Source: Naoroji Dumasia, “Sir Pherozeshan Mehta: A Veteran Indian Leader”, Great Men of India, ed. L.F. Rushbrook Williams (The Home Library Club, 1939), 294
Sir Pherozeshah Mehta was born on August 4, 1845 to a respectable middle class Parsi family. After qualifying for one of five scholarships to study Law in England, Mehta came into contact with Dadabhai Naoroji, who he openly acknowledged as his political guru.
In his political career, he was cognizant of the gulf that lay between the aspiration and capacity for nationalism in India. He was guided by two leading principles throughout his political career. Firstly, he felt that British rule was the best possible thing that could have happened to India and secondly, that there was a need for Indian affairs to be an issue in the British Parliament to bring about better administration. Unlike his contemporaries, Mehta recognised that the fundamental requisite for the exercise of freedom was the capacity for its exercise. This recognition led to his devotion to the field of municipal administration.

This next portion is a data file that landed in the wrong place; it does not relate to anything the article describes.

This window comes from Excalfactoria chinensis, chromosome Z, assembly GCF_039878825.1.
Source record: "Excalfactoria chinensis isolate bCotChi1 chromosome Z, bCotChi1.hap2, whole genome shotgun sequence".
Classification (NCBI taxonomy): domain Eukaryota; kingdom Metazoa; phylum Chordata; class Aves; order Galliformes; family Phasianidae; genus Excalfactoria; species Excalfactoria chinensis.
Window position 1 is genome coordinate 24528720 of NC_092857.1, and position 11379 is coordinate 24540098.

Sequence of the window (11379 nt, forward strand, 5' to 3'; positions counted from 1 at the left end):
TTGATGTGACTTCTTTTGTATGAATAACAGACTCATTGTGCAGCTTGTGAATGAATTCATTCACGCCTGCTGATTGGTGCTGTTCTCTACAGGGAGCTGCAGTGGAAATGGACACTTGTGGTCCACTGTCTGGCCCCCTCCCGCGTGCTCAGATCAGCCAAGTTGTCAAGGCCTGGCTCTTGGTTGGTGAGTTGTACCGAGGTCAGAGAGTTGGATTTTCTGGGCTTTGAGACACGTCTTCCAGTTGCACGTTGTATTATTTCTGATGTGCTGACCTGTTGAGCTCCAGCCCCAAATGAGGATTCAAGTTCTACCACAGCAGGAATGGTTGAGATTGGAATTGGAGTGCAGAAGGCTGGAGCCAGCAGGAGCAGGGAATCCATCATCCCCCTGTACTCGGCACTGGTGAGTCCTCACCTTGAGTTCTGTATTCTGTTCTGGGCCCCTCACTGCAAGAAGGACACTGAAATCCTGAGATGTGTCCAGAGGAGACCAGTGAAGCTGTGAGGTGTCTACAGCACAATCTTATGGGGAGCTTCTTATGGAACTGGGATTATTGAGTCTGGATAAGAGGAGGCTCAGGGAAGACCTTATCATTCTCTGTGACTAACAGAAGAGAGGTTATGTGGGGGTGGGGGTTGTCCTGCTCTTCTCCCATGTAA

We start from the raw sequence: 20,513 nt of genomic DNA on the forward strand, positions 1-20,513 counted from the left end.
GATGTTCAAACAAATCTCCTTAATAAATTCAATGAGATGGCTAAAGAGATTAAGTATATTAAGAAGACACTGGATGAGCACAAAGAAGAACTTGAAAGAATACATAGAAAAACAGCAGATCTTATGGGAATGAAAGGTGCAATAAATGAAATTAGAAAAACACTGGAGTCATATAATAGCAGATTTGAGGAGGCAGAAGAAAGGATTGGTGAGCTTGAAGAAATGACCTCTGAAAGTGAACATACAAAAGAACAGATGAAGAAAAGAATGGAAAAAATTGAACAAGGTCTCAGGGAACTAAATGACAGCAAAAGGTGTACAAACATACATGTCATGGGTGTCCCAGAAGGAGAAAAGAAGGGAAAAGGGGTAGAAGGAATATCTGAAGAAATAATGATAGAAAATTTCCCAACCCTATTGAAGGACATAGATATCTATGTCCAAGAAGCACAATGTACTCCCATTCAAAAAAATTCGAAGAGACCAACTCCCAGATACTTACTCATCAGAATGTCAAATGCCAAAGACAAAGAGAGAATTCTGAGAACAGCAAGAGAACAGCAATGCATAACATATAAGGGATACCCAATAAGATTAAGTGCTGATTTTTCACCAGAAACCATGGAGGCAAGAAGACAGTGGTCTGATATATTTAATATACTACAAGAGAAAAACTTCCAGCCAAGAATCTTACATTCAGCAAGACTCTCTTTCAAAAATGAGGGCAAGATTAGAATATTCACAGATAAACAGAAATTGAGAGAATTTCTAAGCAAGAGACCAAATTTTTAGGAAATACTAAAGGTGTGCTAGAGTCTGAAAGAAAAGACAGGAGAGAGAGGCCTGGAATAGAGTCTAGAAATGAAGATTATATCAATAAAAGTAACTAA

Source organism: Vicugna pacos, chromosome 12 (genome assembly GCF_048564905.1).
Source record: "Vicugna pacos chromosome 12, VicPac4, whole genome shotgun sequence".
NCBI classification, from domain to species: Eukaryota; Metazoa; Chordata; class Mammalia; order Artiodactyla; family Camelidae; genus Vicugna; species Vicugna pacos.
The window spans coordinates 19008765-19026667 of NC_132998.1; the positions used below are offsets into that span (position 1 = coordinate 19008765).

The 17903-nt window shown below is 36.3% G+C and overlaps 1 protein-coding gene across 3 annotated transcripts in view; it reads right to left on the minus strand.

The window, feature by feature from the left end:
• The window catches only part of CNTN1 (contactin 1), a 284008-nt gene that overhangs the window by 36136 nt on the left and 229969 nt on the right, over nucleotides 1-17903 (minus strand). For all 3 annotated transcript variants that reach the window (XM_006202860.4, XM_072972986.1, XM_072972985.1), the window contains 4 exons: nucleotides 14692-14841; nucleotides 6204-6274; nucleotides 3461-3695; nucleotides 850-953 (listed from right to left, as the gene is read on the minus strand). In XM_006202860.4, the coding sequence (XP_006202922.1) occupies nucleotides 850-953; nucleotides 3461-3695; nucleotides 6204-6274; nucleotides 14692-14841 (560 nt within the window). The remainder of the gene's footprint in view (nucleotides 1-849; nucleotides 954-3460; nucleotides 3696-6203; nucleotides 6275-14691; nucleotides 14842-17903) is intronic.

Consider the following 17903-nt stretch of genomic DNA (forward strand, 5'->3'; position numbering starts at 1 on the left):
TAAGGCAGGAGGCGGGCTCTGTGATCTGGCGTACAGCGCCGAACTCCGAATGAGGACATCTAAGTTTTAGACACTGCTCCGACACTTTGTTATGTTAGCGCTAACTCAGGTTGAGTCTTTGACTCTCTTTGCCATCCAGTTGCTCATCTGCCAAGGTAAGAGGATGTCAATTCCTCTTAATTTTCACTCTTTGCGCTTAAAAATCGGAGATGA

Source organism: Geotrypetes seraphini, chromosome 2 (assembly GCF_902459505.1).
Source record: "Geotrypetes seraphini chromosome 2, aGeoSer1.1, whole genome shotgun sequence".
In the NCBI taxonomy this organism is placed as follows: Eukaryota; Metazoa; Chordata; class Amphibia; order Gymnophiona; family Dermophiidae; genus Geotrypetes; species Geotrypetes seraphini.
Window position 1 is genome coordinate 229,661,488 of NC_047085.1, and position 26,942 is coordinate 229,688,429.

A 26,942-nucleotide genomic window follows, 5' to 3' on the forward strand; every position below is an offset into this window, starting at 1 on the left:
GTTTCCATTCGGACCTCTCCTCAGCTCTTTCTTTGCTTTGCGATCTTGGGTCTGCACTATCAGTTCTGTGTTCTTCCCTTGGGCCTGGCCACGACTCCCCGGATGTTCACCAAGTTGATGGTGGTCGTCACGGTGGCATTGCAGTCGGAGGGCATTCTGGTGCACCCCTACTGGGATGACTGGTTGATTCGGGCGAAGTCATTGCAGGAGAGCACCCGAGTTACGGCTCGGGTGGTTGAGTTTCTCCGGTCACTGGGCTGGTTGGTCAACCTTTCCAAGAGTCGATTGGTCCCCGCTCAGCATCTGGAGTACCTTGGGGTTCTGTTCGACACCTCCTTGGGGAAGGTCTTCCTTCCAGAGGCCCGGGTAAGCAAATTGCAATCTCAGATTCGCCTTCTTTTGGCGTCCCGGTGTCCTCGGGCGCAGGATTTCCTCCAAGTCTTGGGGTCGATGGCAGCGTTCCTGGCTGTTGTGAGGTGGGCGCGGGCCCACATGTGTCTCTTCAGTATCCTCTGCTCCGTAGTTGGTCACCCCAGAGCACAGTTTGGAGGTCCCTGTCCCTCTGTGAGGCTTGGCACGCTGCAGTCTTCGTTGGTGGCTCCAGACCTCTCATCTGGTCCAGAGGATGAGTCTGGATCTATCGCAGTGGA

In 1885, the Bombay Presidency Association was established and he became its first President, a position he held until his death in 1915. He was further involved in various other political and legal associations. The cause for higher education for Indians, along with the treatment of overseas Indians were also issues that he was passionate about.
In his later years, he abstained from Congress politics and the nationalist movement generally but continued to make contributions to Bombay by establishing The Bombay Chronicle in 1913 and helping to establish the Central Bank of India. Both these ventures, which were exclusively managed by Indians, were in accordance to his ideal of swadeshi.
Source: Naoroji Dumasia, “Sir Pherozeshan Mehta: A Veteran Indian Leader”, Great Men of India, ed. L. F. Rushbrook Williams (The Home Library Club: 1939), 294-313.